Time travellers

The two vice principals of Columneetza, our local grade 7 to 9 campus, gave nervous parents a tour and a talk last week.

The two vice principals of Columneetza, our local grade 7 to 9 campus, gave nervous parents a tour and a talk last week about what to expect when their children make the scary transition from elementary school to middle school in September.

Though school teachers were absent due to job action, resident vice principals/comedians Grant Gustafson and Mike Grace were on hand for the meeting.

The two worked to quell some of the worries of parents on hand for the meeting, but were also candid about some of the challenges ahead.

Apparently, lockers and the cafeteria are a big draw for first-time middle school students. Let’s face it, to those freedom-seeking 12-year-olds, a locker is the first step toward getting their own apartment.

Unfortunately for current Grade 7 students, they had to share old lockers but there is hope those will be replaced over the summer months.

Another draw is the cafeteria, where students and staff can get a good deal on lunch. We suggest students should look at getting a summer job next month to pay for all those lunches, so cash-strapped parents don’t have to. The school is also floating the idea of an Outdoor Education Academy which would see interested students have class based out of the Scout Island Nature Centre once a week for more interactive, environmentally-focused learning.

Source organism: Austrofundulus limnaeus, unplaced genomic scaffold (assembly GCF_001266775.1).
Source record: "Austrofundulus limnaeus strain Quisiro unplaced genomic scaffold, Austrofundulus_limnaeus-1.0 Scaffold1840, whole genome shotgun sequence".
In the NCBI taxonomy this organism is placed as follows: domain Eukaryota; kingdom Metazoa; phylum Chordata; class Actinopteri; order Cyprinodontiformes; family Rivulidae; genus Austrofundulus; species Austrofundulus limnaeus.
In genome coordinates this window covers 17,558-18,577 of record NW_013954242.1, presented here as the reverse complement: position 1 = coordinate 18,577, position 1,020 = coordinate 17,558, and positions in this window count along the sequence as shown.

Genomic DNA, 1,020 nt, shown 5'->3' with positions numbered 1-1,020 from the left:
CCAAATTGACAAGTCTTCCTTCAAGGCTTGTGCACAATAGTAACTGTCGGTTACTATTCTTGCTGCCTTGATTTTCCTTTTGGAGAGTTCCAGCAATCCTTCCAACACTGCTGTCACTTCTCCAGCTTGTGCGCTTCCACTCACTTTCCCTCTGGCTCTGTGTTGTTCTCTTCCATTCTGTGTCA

The program is a fascinating idea and certainly would be considered a move towards the 21st Century Learning model endorsed by education leaders in recent years. That the district is even looking at programs like this tells us they aren’t afraid to try thinking out-of-the-box, which is exactly what our students and our world needs.

As well as the learning, perhaps one of the biggest bonuses of the academy would be physically removing the students one day a week from the Columneetza basement where all 230-some grade 7 students are housed.

All we can say is there must be some very dedicated teachers who volunteer to work in that setting.

A real challenge facing students in middle school continues to be bullying; in particular children who are left to freely participate in social sites like Facebook without tight parental controls.

The Fox Mountain bus route also continues to be a problem facing students, who arrive almost an hour before class and leave for home late too.

But perhaps the biggest challenge facing 12 year olds entering middle school is their hormone-fuelled selves.

Grace and Gustafson said the middle school years are a major transition time for students, and that in just six years time they will be like our current Grade 12s –– graduating high school and moving into adulthood.

Now if the school district could just figure out a way to slow down time.

– Williams Lake Tribune